Summer Reading Recommendations, Part 7: Anne Marie McLean

As we enter the last week of July, Pitts continues to consult library and Candler staff for “the best resource you discovered during quarantine.” For Pitts’ Reference Librarian & Outreach Coordinator, Anne Marie McLean, resources that qualified were those that took her out of the present and let her escape into the stories of others in historical fiction. Check out her recommendations set against the backdrops of the mountains, sea, and even a province of rural Itlay.

Anne Marie’s first recommendation is Where the Crawdads Sing (G.P. Putnam’s Sons, 2018), a novel by Delia Owens that has topped The New York Times Fiction Best Sellers of 2020 for 32 non-consecutive weeks, with a film adaptation coming to theaters in 2022. This “ode to the natural world” spoke to her in one of her favorite environments: the coast. Give Anne Marie a semi-murder mystery about another girl who feeds seagulls, and she’s all for it! Find this book at Emory libraries on the shelves, as an ebook, or as an audiobook.

Her second recommendation is The Shoemaker’s Wife: A Novel (HarperCollins Publishers, 2012).  Adriana Trigiani is one of Anne Marie’s favorite authors because of her ability to merge history with engaging stories that highlight family sagas. The Shoemaker’s Wife is a “riveting historical epic of love and family, war and loss, risk and destiny, inspired by the author’s own family history,” with the Washington Post describing the author as “a master of palpable and visual detail.” Listen to this story as an audiobook, or read it online through Emory.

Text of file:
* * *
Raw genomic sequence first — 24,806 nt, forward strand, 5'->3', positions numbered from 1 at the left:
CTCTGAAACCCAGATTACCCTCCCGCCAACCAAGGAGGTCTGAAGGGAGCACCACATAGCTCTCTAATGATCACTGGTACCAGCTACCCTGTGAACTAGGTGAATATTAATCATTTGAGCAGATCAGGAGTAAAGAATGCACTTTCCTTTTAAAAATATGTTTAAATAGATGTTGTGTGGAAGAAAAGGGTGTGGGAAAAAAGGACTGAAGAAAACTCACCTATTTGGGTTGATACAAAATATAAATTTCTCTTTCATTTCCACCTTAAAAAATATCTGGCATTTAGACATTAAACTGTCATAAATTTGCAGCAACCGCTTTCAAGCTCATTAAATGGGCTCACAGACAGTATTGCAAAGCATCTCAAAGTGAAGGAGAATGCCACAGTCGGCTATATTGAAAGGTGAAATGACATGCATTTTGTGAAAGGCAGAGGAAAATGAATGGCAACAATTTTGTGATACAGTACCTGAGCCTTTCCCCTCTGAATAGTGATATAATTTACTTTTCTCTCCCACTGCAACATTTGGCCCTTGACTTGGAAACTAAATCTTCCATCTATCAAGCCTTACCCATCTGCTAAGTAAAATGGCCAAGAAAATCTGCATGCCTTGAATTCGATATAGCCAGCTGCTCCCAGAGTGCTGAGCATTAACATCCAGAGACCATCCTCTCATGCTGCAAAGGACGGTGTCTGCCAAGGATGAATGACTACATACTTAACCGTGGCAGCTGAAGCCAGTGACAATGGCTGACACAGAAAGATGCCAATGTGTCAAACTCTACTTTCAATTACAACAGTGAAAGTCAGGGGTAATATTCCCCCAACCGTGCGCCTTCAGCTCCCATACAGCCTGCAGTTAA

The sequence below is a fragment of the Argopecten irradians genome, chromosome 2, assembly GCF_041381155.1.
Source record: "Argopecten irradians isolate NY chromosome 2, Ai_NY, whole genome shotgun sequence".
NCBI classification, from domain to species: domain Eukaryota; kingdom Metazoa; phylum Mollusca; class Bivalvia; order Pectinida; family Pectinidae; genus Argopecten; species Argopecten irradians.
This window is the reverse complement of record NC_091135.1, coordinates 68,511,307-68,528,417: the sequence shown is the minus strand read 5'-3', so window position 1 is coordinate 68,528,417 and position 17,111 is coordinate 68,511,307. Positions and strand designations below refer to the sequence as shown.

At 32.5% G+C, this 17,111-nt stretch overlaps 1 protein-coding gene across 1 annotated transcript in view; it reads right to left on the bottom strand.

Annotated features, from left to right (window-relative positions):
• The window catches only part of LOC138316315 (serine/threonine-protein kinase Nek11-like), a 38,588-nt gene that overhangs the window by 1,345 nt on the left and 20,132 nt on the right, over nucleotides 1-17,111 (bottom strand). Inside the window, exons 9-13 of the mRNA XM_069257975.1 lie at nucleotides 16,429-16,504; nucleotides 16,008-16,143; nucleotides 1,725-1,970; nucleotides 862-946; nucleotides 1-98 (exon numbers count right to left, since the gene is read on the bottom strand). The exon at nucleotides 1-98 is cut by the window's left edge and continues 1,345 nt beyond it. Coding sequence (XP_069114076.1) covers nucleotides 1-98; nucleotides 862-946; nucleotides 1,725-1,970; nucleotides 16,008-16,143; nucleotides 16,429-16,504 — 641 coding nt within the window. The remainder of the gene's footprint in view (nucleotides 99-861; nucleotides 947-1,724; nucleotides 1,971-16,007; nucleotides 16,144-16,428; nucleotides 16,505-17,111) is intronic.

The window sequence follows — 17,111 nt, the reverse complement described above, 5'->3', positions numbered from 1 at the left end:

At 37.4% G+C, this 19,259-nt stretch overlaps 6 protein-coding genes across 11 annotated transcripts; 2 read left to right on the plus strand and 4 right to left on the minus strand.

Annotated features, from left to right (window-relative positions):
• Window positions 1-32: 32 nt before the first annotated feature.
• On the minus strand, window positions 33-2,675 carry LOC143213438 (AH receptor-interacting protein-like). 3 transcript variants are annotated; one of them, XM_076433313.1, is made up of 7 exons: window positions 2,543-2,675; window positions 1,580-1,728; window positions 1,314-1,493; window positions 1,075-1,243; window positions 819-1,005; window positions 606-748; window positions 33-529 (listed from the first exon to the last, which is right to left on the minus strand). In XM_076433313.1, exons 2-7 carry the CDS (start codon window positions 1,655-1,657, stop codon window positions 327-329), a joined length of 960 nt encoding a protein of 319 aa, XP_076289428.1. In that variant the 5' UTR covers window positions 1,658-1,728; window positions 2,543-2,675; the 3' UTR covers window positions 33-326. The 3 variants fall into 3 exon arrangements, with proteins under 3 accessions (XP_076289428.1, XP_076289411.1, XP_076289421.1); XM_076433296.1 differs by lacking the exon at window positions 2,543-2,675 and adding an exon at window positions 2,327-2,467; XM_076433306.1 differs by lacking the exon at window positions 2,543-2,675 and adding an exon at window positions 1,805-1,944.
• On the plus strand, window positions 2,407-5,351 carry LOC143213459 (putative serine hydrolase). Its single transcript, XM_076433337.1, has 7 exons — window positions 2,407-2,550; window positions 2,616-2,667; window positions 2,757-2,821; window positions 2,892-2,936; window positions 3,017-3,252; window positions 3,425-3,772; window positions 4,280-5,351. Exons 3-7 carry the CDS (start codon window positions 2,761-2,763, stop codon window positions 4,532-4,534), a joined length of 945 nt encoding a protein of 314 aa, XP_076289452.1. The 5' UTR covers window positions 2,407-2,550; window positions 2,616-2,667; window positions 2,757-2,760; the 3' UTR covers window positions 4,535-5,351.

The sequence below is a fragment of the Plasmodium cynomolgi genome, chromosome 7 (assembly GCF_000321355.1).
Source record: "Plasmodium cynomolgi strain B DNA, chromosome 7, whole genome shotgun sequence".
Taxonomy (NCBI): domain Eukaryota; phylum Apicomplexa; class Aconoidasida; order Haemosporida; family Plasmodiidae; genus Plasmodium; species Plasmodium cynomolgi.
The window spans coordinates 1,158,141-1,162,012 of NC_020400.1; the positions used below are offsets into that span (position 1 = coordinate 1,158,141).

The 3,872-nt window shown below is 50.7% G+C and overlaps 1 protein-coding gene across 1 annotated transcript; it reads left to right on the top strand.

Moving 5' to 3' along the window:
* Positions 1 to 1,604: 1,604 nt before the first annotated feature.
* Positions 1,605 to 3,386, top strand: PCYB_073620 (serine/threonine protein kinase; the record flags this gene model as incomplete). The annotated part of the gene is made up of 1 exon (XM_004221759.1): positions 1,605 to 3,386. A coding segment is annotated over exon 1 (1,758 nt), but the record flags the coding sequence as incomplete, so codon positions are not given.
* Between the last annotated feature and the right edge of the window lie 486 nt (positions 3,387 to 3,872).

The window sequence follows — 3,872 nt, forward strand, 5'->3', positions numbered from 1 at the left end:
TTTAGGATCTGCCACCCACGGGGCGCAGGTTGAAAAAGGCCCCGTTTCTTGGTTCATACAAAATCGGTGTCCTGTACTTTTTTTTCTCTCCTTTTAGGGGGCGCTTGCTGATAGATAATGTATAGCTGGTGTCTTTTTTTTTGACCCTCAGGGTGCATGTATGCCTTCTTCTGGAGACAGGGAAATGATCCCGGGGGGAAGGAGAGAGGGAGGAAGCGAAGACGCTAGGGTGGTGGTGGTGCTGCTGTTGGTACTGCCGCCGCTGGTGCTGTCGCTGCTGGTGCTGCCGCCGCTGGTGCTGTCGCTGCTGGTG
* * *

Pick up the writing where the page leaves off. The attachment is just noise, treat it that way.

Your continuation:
Anne Marie’s last recommendation is Wendell Berry’s Hannah Coulter: A Novel (Shoemaker & Hoard, 2004). Berry is an American novelist, environmental activist, and farmer. As his seventh novel, it is the first to be told from the perspective of a female narrator. Anne Marie cites Berry as her favorite author, explaining “His writing speaks to many of the stories and scenery of my own upbringing in rural southwest Virginia, and sheds light on the industrialization of farming amidst the backdrop of the romantic ‘old ways.’” Find this novel on Emory Libraries’ shelves to get a glimpse of Berry’s world!

We hope you enjoyed recommendations from Pitts’ Reference Department this week. Check in next week for more of our favorite resources from Candler faculty! Looking for more recommendations? All summer reading blog posts are archived at